Celebrate Hispanic Heritage with Your Family during a Full Day of Activities at the Garden

Our four-week festival of Hispanic heritage, ¡Celebramos!, begins Sept. 15, and our calendar is packed with events that range from a Quinceañera community celebration to an outdoor market to an art exhibit of depictions of the plants of Latin America. Families looking to celebrate Hispanic Heritage with their children should highlight Saturday, Oct. 1 on their calendars and plan to attend Día de la Familia. The day is packed with educational programs and performances and culminates with movie night at the Garden.

Making Sense of Sunflowers

A field of yellow sunflowers

The natural world is filled with flowers of all shapes and colors. What’s surprising is that a great many of these flowers are all related. About one quarter of flowering plants are members of the Asteraceae family, which contains more than 32,000 known species of flowering plants. The sheer variety of sunflowers can make the plant a challenge to identify. Yet correctly identifying Asteraceae is important when conducting plant surveys, assessing the ecological health of a habitat, managing land or simply exploring nature. Fortunately, sunflower experts Richard Spellenberg and Naida Zucker can help. Join us for their book talk and workshop on sunflowers and never be confounded by sunflowers again.

Plan Now for Bountiful Bulbs Next Spring

Yellow tulilps against green foliage

A sigh of relief can be heard across North Texas that the heat wave has broken. We know to expect more hot days in September, but with Labor Day behind us, cooler weather is just around the corner. That means it’s time to think about spring! No, we’re not crazy, and yes, we know it’s not yet autumn. But now is the time to plan for a gorgeous spring by planting bulbs.

Community Education Fall Preview: Grow Your Mind with New Classes and Workshops

Sunflowers by sign that reads Embrace New Beginnings

It still feels like the height of summer, but fall is just around the corner, and that means the Community Education program is rolling out a new slate of classes, workshops and events. “We’ve got a mix of long-time favorites and completely new experiences,” says Community Education Manager Crissa Nugen. “I think almost everyone will find something they want to explore.”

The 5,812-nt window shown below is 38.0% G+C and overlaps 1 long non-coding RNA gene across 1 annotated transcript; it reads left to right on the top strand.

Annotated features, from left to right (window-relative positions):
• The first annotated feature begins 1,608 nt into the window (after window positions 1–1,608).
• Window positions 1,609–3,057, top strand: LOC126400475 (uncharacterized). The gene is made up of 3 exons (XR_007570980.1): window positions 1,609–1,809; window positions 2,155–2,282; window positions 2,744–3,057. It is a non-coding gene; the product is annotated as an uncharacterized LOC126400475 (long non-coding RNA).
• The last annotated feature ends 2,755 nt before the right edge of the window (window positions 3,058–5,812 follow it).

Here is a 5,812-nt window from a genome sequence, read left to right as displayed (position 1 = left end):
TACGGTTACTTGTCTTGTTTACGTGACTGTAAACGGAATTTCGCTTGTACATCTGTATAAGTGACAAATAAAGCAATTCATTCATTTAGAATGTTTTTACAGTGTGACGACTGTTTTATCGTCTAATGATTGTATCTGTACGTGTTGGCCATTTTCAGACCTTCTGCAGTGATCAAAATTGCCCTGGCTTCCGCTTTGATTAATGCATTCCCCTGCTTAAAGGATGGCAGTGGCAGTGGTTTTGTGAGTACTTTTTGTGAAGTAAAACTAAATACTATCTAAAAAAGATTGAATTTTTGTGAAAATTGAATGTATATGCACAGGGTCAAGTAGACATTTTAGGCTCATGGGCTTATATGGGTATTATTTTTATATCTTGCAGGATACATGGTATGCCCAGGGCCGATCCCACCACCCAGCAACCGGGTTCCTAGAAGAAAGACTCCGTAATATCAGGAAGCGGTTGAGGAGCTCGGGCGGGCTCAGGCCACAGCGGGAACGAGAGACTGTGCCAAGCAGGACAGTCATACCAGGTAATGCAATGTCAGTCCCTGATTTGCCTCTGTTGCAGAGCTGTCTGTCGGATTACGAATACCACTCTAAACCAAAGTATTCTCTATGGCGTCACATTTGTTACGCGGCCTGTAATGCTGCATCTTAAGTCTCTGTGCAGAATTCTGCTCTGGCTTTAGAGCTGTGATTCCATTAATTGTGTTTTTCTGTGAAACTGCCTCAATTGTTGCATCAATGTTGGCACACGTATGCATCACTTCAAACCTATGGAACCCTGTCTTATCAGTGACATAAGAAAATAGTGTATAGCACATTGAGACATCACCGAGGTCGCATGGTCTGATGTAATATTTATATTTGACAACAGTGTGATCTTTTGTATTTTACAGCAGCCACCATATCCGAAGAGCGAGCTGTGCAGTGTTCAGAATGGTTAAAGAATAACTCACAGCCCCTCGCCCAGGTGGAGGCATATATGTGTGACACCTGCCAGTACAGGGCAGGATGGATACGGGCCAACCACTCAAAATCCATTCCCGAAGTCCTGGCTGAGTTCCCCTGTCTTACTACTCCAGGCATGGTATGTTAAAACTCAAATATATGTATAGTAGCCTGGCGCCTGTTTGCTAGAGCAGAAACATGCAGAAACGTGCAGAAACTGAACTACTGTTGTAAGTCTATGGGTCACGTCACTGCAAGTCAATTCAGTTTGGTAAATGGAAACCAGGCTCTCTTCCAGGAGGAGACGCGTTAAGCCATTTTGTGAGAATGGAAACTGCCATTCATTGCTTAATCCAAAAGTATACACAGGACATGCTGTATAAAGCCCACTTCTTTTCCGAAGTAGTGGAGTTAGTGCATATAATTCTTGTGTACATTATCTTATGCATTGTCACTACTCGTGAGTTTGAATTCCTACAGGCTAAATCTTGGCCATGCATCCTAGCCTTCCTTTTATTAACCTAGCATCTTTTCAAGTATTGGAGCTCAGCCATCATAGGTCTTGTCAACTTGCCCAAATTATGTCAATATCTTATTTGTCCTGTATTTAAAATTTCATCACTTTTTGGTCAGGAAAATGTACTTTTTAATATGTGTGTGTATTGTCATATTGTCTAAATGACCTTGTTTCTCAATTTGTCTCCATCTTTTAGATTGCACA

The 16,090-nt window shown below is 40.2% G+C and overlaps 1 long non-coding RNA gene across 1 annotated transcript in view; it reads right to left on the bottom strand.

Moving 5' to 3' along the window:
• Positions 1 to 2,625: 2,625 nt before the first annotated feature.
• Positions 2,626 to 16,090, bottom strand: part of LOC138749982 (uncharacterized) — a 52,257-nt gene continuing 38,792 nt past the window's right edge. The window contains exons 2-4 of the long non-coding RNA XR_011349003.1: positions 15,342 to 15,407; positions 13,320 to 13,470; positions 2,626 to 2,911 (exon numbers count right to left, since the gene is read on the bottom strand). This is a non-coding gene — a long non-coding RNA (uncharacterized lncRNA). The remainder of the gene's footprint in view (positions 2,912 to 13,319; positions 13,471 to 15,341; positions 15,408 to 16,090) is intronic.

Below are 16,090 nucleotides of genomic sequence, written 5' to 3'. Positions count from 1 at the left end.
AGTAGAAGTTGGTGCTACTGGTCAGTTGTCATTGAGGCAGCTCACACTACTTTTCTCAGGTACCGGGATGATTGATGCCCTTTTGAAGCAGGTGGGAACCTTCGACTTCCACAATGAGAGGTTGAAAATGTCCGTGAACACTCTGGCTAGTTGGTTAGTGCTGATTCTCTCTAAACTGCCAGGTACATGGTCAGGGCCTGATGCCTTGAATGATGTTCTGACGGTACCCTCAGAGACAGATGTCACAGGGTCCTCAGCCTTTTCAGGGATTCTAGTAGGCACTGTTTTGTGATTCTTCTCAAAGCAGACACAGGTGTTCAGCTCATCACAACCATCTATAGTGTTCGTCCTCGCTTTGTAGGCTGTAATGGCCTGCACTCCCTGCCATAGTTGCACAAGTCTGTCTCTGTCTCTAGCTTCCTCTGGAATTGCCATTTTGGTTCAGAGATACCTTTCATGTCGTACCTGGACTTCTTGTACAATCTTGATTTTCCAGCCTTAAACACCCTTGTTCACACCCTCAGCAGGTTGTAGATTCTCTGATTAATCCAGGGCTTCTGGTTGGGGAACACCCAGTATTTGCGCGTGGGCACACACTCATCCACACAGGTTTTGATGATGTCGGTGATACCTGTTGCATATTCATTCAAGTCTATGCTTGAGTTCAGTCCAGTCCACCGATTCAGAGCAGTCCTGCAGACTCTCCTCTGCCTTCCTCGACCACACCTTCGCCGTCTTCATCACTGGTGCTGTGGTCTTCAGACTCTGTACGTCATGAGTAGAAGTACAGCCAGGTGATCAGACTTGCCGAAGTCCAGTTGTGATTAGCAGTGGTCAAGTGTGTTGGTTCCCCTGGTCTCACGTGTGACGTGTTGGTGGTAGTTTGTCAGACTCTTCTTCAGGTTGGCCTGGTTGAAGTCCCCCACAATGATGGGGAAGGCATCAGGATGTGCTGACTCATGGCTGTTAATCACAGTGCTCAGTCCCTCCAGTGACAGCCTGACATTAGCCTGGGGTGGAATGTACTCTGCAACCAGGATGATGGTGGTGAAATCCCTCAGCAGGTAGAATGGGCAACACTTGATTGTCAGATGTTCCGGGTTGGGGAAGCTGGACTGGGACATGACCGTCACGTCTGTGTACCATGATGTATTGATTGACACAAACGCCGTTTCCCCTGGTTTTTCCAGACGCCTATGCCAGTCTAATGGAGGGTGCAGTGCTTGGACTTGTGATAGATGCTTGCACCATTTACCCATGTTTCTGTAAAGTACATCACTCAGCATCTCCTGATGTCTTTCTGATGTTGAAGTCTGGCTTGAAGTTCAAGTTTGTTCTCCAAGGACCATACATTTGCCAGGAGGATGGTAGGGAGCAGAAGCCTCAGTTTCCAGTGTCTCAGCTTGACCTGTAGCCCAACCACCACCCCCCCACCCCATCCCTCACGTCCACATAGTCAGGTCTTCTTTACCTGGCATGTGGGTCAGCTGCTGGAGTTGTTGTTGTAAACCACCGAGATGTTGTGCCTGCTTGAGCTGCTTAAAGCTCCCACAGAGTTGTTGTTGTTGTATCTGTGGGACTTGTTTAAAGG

Managing Your Garden Through Heat and Drought

Water sprinkler on summer day

Gardeners across North Texas can only look at their landscape and sigh as the heat wave refuses to break and rain refuses to fall. Plants that thrive most summers are withering and dying under the stress of week after week of 100-degree-plus temperatures. Gardeners struggle to balance watering enough to keep their plants alive with responsible behavior during a drought–and the prospect of budget-busting water bills. What to do? “The first step is to not give up,” says Sr. Horticulturist Steve Huddleston. “You do have options.”

Early Childhood Program Heads Back to School, Bringing Nature-Based STEM Learning to Pre-K Students

Most area school districts begin classes this month. Alongside all of the students and teachers, those heading back to the classroom include members of the FWBG | BRIT early childhood education team. They will spend the school year helping some of the youngest learners in our area explore the outdoors. “Our goal is to help teachers incorporate nature into learning for three-year-old pre-k students,” says Early Childhood Program Manager Cheryl Potemkin.

Teach Observation Skills this Summer with Three Simple Prompts: I Notice, I Wonder and This Reminds Me

The scientific method begins with observation, yet observation isn’t often taught. Parents and teachers assume that students know how to observe without explaining that observing isn’t simply looking. It’s a way of engaging with the natural world that employs multiple senses, draws on existing knowledge and raises questions for further discussion. Learn more about how to teach your children how to observe.

Learn How to Stop the Spread of Invasive Plants through Smart Shopping and Native-Friendly Gardening

Texas Lantana - lantana urticoides

Readers of this newsletter are savvy and environmentally aware—most know that invasive plants threaten the environment and native plants support a healthy ecosystem. But it’s not always easy. You might go to your local garden center looking for a native plant like lantana, take it home and plant it in your garden. You’ve done a good thing, right? Maybe. Maybe not. How do you know that the variety of lantana you purchased is native lantana?

Discover the Beautiful Birds that Make the Garden Their Home

Wood duck

Many area residents find the Garden a place of respite and renewal—a home away from home. But the Garden is also a different kind of sanctuary: It is home to dozens of bird species. The Garden is a hotspot for birds, who find safe nesting places in our trees and shrubs as well as numerous sources of food and water. Many enthusiastic bird watchers make regular trips to the Garden to look for both common and uncommon species.